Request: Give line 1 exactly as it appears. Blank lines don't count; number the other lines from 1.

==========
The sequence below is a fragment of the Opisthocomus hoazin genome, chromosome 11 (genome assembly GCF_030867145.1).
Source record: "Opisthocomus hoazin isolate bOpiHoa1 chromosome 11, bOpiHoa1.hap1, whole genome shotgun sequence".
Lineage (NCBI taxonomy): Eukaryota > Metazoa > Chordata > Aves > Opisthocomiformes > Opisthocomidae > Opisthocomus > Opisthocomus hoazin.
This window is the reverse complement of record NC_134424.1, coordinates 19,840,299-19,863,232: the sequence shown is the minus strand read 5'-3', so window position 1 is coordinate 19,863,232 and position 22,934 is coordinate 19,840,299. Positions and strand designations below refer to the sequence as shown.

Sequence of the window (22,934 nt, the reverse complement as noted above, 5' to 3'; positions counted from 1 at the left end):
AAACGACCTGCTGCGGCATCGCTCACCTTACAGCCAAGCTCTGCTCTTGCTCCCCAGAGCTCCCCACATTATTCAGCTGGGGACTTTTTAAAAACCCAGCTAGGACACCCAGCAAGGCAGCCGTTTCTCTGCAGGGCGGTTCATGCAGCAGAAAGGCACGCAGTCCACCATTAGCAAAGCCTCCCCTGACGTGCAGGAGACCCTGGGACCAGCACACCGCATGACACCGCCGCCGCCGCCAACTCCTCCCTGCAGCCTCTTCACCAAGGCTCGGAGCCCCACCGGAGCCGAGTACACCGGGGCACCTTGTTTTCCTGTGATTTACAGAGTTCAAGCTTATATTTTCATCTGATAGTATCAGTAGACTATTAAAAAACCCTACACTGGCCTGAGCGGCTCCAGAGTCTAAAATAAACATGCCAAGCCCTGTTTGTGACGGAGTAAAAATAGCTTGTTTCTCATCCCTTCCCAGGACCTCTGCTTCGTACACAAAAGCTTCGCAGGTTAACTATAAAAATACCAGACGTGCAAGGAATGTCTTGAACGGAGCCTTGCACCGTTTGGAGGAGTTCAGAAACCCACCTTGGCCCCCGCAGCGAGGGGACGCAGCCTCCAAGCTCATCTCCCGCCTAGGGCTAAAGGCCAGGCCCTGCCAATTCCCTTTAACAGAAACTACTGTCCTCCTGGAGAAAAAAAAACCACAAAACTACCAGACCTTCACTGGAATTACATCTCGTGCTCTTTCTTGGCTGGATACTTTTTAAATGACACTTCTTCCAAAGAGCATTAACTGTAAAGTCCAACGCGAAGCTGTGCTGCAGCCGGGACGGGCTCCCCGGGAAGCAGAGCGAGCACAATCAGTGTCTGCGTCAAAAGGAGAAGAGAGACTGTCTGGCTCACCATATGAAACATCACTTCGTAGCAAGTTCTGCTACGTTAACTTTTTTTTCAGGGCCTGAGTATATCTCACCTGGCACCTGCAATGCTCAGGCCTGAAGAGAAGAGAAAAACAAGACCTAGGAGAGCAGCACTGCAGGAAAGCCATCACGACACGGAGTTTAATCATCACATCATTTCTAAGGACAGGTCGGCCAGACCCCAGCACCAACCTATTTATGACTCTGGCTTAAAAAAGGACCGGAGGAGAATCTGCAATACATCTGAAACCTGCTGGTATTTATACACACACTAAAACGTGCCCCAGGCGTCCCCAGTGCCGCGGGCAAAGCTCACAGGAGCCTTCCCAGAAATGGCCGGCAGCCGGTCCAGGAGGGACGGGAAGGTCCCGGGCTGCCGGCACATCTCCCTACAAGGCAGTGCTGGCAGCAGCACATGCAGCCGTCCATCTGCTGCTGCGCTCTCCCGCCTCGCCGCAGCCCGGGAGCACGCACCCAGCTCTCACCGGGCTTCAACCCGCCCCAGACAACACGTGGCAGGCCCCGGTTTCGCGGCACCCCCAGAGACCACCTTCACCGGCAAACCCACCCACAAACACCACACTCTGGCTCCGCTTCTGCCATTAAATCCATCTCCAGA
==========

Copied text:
The sequence below is a fragment of the Opisthocomus hoazin genome, chromosome 11 (genome assembly GCF_030867145.1).